Naming of the Bones by John F. Deane
SECULAR ATHEISTS OR adherents to faiths other than Christianity who admire fine poetry should not avoid reading John F. Deane’s new book, Naming of the Bones—because its content is overtly concerned with Christian subjects and issues of faith—any more than they would fail to admire the art of Leonardo da Vinci in The Last Supper or The Annunciation. The best passages in this 152-page book rise to the highest levels of poetic craft and persuasion.
The title of the book forecasts its architecture and serves also as a multifaceted metaphor for the subjects of the poems. “Bones” are, of course, the most enduring parts of our physical being and the core elements of our supporting structure; they also frequently serve as relics, in this case in early Christianity. Metaphorically, “naming the bones” is the poet’s process of identifying and naming the key “old bones” of the Celtic and Anglo-Saxon Christian tradition (his tradition), the “old bones” of his Christian poet precursors (Irish and English), the “bones” of his own personal history (experiential and familial), and the “bones” of his Christian belief.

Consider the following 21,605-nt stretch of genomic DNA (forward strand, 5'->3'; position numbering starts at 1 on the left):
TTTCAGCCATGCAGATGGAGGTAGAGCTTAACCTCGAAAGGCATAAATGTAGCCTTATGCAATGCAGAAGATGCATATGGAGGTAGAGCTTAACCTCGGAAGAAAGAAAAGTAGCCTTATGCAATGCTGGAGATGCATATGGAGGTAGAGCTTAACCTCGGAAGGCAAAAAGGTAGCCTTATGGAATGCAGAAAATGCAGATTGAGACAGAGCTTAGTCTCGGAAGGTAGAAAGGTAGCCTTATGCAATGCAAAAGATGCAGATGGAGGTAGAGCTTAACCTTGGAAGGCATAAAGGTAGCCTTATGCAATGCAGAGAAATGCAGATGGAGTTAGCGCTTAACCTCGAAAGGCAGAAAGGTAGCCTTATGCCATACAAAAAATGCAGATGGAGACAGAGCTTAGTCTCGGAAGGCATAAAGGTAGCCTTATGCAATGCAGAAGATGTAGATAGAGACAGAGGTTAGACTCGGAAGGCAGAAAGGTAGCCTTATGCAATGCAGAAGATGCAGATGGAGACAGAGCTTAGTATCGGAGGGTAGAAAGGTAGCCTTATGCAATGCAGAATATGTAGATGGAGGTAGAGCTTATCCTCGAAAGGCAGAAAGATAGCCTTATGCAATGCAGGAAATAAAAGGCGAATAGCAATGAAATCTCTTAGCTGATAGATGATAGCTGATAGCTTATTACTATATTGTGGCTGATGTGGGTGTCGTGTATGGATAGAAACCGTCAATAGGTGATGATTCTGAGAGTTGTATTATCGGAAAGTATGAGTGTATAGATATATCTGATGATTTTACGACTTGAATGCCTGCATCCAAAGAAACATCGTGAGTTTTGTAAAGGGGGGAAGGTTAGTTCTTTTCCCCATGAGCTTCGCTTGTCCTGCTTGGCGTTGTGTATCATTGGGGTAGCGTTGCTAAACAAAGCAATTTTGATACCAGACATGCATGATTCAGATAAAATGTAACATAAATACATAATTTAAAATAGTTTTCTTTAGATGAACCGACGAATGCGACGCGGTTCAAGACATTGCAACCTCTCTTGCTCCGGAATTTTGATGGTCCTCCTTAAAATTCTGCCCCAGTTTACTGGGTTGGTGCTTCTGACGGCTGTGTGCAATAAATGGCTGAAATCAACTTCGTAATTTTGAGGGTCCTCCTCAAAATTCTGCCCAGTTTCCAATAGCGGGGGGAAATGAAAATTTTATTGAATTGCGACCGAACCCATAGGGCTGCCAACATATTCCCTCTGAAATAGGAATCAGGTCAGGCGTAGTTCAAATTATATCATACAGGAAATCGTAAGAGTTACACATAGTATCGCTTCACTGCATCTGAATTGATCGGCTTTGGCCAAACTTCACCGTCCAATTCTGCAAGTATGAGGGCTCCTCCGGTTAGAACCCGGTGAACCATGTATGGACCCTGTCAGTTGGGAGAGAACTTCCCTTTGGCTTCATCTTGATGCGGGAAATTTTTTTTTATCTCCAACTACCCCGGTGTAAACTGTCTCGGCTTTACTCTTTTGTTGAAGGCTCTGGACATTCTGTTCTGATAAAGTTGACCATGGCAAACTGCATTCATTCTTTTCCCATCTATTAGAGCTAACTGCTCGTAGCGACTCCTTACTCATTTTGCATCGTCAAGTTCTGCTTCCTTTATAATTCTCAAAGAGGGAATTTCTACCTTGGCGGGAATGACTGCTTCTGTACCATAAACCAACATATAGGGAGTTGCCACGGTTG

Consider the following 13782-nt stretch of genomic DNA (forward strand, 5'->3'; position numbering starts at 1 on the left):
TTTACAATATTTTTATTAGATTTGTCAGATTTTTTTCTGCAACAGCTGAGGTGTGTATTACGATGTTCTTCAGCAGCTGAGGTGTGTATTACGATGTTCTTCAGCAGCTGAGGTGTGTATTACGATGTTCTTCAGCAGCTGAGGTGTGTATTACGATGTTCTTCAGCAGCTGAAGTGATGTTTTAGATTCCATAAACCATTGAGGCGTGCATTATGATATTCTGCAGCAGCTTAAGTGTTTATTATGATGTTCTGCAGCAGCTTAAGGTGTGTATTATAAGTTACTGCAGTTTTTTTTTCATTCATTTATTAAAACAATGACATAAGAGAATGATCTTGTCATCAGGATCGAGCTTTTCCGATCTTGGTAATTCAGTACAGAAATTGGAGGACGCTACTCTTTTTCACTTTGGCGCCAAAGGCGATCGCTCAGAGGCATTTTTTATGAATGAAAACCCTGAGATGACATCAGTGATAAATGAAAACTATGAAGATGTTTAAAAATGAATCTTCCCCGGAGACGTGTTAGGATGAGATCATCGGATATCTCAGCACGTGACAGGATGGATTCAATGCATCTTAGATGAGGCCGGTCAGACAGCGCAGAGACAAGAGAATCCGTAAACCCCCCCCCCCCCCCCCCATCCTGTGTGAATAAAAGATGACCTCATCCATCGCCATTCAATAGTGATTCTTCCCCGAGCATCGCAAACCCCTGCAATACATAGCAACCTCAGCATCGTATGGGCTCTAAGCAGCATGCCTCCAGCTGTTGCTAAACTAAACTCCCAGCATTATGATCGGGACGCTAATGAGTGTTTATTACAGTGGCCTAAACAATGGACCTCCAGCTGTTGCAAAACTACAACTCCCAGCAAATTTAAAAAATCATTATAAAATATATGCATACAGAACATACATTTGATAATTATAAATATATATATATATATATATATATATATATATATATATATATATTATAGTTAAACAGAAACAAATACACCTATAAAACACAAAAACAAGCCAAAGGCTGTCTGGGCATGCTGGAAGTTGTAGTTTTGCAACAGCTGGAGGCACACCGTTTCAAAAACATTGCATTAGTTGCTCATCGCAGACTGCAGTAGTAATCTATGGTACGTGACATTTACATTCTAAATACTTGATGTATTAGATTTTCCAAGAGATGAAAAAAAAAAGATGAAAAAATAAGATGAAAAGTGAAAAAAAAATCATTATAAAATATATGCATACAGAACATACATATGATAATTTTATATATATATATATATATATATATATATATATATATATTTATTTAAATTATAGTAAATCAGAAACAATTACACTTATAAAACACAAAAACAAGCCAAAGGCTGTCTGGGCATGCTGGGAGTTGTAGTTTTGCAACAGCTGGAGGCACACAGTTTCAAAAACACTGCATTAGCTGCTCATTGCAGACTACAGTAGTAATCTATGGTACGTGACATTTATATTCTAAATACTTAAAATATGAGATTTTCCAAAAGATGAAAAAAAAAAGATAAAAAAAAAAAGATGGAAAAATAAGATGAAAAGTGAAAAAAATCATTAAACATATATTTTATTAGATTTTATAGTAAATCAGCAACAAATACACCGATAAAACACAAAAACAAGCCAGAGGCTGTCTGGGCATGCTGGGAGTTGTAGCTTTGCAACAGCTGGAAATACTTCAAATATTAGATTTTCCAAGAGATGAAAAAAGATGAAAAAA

Many of the poems in the first portion of this book locate themselves in island monasteries and vicinities, especially those of Iona, Lindisfarne, and Inishmurray, in the times of Aidan, Cuthbert, and Colman, going as far back, of course, as the sixth century. These early figures and places are indeed the old indispensable bones of a tradition that even survived Viking invasions to persist in present times. Deane is not engaged in a history lesson here; there is nothing abstracted or merely “informational” about these poems. They are deeply personal quests to engage—imaginatively, poetically, and spiritually—the roots of his present being, his incarnate being, and “to scavenge here for understanding.”